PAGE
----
Issue - meetings

General Fund Budget and Council Tax Setting 2024-25.

Meeting: 04/03/2024 - Council (Item 7)

7 General Fund Budget and Council Tax Setting 2024-25 WBC24-002. pdf icon PDF 770 KB

Additional documents:

Minutes:

Councillor Forster, Deputy Leader of the Council, introduced the report on the General Fund Budget and Council Tax for the coming years, noting that the Portfolio for Finance, Councillor Roberts, who had led on the work, had unfortunately been unable to attend.  The exceptional support recently confirmed by the Government, without which the Authority would not have been able to achieve a balanced budget,  was highlighted.  The support represented a package of up to £785million for the following year. 

Attention was drawn to a recent letter from the Minister for the Department of Housing, Levelling Up and Communities (DHLUC) which provided additional context around the proposals before the Council.  A copy of the letter had been published on the Council website.  It was clear that the Council’s assets were not worth more than the debts held by the Authority.

In regard to Council Tax, the budget proposed an increase of 10% on the Borough Council’s element of Council Tax bill for residents, a level that was to be expected of a Council under Government intervention.  Efforts to negotiate a lower increase had been made with the Government but the Council’s arguments had not been supported.  Although the Borough Council’s element of Council Tax would increase by 10%, the impact on the overall Council Tax level would be 1%, representing approximately 50p per week increase for a Band D property.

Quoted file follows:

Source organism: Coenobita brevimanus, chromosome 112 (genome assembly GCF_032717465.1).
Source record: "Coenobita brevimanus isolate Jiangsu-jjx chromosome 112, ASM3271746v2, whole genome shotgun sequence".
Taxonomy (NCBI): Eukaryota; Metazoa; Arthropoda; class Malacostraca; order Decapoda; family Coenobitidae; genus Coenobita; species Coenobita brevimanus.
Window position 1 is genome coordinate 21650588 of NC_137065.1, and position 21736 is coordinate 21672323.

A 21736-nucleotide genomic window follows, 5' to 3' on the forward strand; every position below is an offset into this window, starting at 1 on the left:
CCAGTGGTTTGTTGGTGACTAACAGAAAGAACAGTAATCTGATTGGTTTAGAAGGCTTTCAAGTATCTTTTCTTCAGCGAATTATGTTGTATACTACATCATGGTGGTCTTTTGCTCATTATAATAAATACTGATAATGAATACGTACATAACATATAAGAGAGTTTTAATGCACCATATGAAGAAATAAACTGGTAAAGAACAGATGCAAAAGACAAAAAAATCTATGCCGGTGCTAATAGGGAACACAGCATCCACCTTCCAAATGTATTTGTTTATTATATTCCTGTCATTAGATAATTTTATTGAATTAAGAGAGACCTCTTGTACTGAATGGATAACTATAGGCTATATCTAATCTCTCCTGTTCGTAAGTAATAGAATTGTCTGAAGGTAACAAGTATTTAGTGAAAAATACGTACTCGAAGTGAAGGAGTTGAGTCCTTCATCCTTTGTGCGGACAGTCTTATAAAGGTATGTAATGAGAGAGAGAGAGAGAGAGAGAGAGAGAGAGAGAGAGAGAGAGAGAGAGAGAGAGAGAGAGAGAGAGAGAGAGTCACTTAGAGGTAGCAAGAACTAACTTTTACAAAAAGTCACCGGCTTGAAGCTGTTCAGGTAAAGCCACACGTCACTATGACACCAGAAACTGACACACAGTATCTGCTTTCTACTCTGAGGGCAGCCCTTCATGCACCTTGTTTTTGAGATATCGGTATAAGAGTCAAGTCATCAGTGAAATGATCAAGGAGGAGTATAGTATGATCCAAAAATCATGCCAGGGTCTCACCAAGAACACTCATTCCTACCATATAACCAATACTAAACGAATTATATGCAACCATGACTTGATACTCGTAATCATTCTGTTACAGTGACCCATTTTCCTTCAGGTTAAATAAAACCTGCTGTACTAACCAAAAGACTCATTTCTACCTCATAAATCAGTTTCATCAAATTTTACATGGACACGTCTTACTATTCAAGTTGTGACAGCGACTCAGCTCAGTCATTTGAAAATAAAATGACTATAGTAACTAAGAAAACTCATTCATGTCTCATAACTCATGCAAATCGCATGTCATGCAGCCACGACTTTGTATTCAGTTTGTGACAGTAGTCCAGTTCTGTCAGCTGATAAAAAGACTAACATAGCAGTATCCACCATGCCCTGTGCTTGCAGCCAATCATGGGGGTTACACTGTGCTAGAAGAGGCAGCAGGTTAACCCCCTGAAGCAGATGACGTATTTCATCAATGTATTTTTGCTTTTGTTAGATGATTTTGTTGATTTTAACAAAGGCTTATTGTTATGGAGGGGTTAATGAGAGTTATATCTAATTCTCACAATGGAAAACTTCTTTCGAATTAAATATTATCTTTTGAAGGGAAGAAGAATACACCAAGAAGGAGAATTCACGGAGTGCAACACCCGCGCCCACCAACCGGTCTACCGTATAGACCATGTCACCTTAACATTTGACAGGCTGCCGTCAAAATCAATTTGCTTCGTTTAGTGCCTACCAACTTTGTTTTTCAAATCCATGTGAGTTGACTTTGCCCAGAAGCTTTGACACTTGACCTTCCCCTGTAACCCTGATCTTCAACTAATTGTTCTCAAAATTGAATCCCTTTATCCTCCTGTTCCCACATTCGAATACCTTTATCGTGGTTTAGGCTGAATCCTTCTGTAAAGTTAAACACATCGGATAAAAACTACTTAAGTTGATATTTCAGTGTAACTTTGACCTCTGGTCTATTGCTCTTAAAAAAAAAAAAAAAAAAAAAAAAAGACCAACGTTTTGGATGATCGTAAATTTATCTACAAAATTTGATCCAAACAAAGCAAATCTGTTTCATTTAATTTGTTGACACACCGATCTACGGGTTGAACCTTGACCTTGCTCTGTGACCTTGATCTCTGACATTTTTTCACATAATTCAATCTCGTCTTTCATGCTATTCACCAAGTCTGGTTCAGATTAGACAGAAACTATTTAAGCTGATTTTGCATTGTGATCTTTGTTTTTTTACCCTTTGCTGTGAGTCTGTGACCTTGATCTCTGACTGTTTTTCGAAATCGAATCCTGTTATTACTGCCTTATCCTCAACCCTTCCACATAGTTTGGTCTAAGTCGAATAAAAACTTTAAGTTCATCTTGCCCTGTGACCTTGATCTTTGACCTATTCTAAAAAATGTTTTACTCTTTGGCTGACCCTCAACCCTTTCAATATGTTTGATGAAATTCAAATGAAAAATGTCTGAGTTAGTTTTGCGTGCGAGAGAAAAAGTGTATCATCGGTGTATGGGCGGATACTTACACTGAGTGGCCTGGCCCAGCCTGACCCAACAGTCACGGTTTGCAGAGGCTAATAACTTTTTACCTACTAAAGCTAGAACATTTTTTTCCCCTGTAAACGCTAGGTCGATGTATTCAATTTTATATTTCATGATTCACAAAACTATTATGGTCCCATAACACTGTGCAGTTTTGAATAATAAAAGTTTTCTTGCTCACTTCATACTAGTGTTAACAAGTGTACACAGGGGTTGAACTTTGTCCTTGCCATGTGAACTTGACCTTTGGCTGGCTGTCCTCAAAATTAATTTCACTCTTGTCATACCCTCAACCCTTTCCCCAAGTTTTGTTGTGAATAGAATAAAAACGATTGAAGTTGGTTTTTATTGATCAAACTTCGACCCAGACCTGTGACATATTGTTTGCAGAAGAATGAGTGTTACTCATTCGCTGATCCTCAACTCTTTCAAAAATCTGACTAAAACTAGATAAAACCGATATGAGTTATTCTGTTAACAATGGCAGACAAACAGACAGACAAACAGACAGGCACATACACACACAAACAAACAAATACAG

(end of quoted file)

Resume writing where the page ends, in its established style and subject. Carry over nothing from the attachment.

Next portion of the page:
Support would be provided to residents hardest hit and the sum of £50,000 had been set aside to provide hardship advice in the community.  A further £25,000 would be available through the household support fund.

Reference was made to second and empty homes.  Within the report, it was noted that, under the Levelling Up and Regeneration Bill, from 1 April 2024 the Council would be able to apply a 100% premium (i.e. double charge) on unoccupied and unfurnished (empty) properties after one year, updated from two years.  This was estimated to generate an additional £42,000 in the coming year.  The same Bill, from 1 April 2025, would allow the Council to apply a 100% premium to unoccupied and furnished properties second homes, generating an additional £68,000 each year.

The Housing Infrastructure Fund project, which would have required additional borrowing of £55m, had been ended, and the Sheerwater Regeneration Scheme had been revised and would be aimed at delivering what the residents wanted.

The Mayor thanked the Deputy Leader for his introduction and invited comments from Members of the Council.  Although it was noted that efforts had been made to negotiate a lower increase in Council Tax, concern was expressed over the impact the increase would have on local residents.  However, the Council was advised that the support package from the Government hinged upon the Council agreeing a 10% increase in Council Tax.  Despite this, a number of Councillors advised that they would not be able to support the proposed Council Tax increase. 

The Leader of the Council took the opportunity of the Right to Reply to thank the Councillors for the  ...  view the full minutes text for item 7